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Old 09-23-2013, 06:06 PM   #81
Join Date: Feb 2013
Posts: 237
Default Re: David S. Goyer IS the Script Writer! - Part 1

Originally Posted by The Question View Post

Stories need to actually dramatize their content to have a meaningful emotional connection with the audience. Yes, it's obvious that people are dying by the thousands, but if the movie doesn't actually dramatize that then at best it feels false and hollow and and worst it feels cynical, disrespectful, and cold.

You say that you assume that Superman mourned all of it after killing Zod. But the movie doesn't show us this. We cut from Zod's death to Superman smiling and laughing in a conversation with his mother, and the next time we see Metropolis it looks like nothing ever happened. You can see why that feels really weird and makes people uncomfortable, right? You can see why that feels like the movie is completely disregarding the very serious and very obvious implications of what happened, right?

It all boils down to the old adage of "show, don't tell." The saying's as old as dirt that in a story, you have to show your audience what's happening and what it means, not just tell them about it. Having all of that destruction without dramatizing the seriousness and implications of it is telling, not through words per-se but through a very basic shorthand. We see all of this destruction and we're supposed to feel that there are serious stakes and these are serious things, but they don't show us the emotional and psychological toll it takes on our characters, not does it show us the effect these events are having on the lives of the people of Metropolis. They give us images of buildings falling down and basically tell us to feel sad about it. And, sure, on an intellectual level we know it's sad, but we don't feel it in our gut the way we're supposed to, the way a movie is supposed to make us feel.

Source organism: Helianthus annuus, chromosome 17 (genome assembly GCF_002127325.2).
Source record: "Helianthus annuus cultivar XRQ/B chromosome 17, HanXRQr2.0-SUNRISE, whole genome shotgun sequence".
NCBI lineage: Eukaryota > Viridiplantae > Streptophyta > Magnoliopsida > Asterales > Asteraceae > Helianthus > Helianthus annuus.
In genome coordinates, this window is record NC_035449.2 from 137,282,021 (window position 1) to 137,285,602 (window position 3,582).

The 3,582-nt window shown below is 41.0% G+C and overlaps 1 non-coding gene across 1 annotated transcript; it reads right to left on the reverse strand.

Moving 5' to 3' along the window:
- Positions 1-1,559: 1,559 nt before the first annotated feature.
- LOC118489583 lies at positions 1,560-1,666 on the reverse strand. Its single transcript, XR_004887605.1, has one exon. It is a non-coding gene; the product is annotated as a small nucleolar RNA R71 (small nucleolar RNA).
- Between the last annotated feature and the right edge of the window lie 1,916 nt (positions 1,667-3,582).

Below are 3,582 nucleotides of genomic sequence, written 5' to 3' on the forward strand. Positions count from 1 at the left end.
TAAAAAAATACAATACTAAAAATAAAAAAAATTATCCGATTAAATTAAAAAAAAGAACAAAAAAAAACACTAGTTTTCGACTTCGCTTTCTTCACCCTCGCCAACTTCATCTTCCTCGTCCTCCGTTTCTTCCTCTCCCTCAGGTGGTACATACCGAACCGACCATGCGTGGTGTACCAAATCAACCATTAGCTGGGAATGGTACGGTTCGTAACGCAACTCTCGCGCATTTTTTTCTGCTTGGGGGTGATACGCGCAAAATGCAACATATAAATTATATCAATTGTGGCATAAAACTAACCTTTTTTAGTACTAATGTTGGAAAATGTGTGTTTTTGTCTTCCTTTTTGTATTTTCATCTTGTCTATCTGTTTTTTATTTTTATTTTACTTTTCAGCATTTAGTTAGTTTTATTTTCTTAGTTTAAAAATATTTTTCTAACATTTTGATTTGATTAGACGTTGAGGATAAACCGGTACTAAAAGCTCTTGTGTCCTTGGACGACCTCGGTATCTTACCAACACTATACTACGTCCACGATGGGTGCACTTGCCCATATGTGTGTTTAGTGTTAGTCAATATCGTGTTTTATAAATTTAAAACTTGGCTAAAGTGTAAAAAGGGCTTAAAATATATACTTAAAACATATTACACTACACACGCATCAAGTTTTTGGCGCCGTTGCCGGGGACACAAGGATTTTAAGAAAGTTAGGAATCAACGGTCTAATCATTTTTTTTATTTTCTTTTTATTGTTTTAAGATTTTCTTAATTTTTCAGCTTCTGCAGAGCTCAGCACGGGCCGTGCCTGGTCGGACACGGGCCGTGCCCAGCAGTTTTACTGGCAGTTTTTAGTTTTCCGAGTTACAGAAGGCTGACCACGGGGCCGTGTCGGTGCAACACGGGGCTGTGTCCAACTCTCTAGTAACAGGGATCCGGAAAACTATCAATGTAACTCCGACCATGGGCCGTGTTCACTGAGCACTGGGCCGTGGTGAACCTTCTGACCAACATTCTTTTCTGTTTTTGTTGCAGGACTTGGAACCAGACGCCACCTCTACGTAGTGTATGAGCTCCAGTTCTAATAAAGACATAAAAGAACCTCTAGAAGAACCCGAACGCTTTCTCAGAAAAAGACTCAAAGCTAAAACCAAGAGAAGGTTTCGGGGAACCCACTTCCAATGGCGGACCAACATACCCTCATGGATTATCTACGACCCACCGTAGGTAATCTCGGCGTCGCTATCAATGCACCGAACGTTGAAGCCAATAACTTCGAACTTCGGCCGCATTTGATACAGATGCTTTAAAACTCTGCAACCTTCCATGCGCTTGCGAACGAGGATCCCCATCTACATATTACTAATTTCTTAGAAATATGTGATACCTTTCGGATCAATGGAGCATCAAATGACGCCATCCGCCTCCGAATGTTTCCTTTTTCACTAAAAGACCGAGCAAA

I really don't think it's a failure on the part of the audience if the filmmakers don't ground the events of their climax emotionally, and instead just throw images at us and expect us to feel things. That doesn't seem, to me, to be very effective storytelling.
THIS!!! I've noticed this trend (maybe it's just me ) in TDKR and now MOS where there's this emotional disconnect that just makes the movie and characters feel off and cold. One example is when Zod and Co. arrived over Metropolis and all the fear among humans (one of the few moments done well) is immediately undone the next day when things just seemingly go back to normal with this looming alien threat. I mean people are going back to work, school etc. like nothing happened and I'm supposed to be invested in this film. You can't raise the question of how would people react if they knew aliens etc.....and not have widespread panic and fear worse when the aliens have threatened you. The big question is posted, clearly a central theme, repeated about a million times and then we get no answers and end on a happily ever after kinda note. WTH? This is only one of the many emotionally and logically detached moments of the film. The thing that drew me (personally) to DC was their attempt to ground their stories as close to reality as possible but the way things are going we might not be able to differentiate between them and the other guys....which is just sad.

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